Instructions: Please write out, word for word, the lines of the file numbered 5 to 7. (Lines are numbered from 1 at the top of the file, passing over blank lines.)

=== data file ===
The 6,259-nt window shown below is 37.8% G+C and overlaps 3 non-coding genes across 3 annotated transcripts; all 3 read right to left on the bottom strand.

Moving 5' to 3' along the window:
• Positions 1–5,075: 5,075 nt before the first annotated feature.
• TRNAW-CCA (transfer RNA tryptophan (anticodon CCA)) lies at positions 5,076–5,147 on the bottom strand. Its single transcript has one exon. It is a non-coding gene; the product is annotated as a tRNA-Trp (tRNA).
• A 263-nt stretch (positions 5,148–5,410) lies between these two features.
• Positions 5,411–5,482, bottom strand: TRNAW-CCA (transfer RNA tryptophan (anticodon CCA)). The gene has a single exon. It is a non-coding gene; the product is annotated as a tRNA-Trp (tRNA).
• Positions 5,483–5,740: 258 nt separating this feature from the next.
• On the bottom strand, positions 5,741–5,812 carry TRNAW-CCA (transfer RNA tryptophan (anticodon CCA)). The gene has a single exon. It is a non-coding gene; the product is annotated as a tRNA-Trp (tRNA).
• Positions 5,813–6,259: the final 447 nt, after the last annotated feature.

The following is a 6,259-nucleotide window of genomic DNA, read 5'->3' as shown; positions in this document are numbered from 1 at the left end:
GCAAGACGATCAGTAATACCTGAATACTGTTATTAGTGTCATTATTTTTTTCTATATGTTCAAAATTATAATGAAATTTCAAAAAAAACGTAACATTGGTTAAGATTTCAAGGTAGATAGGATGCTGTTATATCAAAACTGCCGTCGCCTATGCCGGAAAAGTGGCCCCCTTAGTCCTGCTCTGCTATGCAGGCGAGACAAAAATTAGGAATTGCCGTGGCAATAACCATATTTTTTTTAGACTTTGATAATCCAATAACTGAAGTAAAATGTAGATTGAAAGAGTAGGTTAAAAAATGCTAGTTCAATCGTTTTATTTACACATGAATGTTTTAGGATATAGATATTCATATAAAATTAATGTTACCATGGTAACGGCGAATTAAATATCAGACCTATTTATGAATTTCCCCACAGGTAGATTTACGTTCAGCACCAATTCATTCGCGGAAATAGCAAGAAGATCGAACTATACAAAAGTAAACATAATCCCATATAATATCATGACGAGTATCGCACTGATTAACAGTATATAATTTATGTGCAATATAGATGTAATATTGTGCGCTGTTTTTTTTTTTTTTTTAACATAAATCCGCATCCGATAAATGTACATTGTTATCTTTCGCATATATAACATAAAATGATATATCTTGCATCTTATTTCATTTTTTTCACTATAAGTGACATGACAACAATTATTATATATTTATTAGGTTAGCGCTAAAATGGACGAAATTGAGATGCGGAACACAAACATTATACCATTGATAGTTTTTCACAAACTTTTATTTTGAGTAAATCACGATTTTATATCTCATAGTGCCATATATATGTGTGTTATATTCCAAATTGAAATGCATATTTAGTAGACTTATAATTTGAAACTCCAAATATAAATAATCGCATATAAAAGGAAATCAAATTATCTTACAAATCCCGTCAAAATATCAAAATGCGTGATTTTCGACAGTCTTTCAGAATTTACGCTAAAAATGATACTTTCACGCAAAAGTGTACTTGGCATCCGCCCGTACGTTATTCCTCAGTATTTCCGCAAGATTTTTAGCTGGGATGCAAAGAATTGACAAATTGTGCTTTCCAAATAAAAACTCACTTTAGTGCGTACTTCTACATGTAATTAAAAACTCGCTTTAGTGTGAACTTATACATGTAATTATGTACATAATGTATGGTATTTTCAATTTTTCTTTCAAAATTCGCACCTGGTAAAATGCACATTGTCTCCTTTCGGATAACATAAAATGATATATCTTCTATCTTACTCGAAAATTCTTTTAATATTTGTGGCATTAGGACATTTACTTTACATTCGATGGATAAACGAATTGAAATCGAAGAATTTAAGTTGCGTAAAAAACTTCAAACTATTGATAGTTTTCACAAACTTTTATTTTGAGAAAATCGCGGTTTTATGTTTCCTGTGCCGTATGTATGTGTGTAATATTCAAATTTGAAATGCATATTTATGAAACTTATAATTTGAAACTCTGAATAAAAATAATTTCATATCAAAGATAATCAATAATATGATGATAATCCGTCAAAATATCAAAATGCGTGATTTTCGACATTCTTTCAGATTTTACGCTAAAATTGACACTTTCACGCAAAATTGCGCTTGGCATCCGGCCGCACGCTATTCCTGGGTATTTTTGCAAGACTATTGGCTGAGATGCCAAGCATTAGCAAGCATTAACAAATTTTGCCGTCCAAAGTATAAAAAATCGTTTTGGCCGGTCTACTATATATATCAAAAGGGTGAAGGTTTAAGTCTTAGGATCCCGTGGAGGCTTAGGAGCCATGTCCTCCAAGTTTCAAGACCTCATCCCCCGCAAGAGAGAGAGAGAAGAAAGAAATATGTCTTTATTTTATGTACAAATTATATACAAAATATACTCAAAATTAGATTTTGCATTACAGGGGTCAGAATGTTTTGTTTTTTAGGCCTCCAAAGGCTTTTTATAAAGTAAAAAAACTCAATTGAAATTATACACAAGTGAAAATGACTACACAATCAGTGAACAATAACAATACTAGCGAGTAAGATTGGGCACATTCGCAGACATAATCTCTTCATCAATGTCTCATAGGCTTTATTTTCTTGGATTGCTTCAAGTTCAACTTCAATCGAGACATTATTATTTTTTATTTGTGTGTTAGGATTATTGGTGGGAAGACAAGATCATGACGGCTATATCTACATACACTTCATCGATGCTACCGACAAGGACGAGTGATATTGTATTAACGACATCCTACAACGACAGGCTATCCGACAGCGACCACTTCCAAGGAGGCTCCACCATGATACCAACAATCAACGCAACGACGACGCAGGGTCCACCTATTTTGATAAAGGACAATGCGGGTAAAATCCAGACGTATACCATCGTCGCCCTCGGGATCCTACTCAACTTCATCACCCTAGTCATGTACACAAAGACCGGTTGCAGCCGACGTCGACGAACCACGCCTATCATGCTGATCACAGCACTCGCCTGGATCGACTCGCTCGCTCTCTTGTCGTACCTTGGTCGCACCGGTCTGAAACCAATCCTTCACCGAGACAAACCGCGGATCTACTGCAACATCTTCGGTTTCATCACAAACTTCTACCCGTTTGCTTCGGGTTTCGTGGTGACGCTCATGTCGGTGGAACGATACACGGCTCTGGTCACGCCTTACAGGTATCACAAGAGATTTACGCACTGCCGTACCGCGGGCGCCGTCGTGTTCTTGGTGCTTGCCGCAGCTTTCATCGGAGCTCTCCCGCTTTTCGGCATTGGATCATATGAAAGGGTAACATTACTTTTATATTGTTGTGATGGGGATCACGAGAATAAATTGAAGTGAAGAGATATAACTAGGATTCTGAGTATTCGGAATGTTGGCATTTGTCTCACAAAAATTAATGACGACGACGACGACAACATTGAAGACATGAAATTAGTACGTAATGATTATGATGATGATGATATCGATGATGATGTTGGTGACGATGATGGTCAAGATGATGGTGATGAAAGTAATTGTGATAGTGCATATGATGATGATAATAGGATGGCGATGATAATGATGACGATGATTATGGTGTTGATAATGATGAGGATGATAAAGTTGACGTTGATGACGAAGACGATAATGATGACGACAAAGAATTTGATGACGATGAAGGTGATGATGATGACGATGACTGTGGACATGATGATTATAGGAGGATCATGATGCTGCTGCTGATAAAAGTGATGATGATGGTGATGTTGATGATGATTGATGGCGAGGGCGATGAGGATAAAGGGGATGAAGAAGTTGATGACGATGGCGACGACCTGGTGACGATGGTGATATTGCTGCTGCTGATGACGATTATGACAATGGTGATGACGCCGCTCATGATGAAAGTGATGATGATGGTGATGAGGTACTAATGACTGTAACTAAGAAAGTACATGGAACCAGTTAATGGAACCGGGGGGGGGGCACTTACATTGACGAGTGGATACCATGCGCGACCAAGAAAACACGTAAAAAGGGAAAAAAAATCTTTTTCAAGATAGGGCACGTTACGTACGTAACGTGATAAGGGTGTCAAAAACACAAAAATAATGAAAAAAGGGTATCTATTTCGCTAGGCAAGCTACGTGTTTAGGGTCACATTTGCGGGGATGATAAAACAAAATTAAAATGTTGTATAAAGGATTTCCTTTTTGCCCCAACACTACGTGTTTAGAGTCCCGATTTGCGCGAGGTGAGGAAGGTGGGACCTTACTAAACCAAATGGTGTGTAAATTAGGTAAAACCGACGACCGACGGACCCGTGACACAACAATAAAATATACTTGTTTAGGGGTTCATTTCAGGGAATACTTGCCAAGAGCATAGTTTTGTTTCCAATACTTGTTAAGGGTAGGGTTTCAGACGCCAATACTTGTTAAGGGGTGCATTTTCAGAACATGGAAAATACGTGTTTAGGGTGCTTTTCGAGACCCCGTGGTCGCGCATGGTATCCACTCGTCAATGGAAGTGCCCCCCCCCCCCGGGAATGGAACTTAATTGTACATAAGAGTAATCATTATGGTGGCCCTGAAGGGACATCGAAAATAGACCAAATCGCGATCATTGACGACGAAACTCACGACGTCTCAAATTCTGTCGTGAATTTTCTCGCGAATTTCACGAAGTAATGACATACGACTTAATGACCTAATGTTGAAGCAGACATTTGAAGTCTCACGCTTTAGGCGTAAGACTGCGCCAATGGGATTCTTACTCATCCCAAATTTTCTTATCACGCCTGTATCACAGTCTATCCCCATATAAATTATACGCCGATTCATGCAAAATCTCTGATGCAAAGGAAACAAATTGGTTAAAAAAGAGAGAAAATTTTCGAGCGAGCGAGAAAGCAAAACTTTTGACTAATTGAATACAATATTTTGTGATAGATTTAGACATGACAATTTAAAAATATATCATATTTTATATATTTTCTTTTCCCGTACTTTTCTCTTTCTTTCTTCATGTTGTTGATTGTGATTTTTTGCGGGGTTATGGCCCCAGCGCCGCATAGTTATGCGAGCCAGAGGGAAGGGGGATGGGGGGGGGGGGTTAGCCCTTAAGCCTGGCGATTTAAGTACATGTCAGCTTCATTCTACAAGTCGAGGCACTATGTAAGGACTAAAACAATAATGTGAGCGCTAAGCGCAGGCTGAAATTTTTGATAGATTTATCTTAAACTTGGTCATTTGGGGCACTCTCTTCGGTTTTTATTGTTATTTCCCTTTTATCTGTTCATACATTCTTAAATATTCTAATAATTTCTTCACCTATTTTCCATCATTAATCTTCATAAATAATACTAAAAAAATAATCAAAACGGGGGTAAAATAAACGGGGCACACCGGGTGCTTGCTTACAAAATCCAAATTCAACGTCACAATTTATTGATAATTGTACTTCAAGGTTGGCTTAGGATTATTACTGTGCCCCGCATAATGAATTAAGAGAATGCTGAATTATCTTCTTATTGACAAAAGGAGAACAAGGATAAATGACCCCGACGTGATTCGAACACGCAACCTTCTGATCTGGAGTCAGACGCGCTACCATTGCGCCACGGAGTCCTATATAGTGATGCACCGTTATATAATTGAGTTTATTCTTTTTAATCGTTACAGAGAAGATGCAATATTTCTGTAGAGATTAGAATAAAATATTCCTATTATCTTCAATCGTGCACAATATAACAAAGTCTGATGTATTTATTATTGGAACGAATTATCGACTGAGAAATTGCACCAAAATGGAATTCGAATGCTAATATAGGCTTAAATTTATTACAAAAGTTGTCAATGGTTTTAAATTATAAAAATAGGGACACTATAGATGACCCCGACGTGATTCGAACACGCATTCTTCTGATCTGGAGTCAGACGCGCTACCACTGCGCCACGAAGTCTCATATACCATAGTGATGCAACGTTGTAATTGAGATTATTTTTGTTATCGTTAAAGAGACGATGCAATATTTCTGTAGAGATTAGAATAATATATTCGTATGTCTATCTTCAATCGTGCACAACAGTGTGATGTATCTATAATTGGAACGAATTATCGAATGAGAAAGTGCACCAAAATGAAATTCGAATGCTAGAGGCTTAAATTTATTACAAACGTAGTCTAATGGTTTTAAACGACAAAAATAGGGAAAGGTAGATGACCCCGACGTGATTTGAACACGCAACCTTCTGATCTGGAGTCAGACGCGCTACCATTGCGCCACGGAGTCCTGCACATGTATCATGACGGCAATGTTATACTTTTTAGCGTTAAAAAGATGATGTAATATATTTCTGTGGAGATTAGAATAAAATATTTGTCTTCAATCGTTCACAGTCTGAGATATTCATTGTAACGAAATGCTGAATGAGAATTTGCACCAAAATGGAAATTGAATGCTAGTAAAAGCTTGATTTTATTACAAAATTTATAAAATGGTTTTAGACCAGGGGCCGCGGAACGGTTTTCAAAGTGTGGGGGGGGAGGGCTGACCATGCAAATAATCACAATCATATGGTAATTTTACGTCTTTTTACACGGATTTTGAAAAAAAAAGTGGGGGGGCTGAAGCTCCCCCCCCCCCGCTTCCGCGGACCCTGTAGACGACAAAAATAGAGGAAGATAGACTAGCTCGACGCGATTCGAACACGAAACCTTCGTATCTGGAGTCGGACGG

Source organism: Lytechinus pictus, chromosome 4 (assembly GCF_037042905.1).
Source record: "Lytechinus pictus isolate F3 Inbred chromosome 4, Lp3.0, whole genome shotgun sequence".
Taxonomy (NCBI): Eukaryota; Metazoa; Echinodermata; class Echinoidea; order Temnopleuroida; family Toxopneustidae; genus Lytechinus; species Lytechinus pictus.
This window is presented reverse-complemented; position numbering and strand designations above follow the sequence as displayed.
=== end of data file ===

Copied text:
• A 263-nt stretch (positions 5,148–5,410) lies between these two features.
• Positions 5,411–5,482, bottom strand: TRNAW-CCA (transfer RNA tryptophan (anticodon CCA)). The gene has a single exon. It is a non-coding gene; the product is annotated as a tRNA-Trp (tRNA).
• Positions 5,483–5,740: 258 nt separating this feature from the next.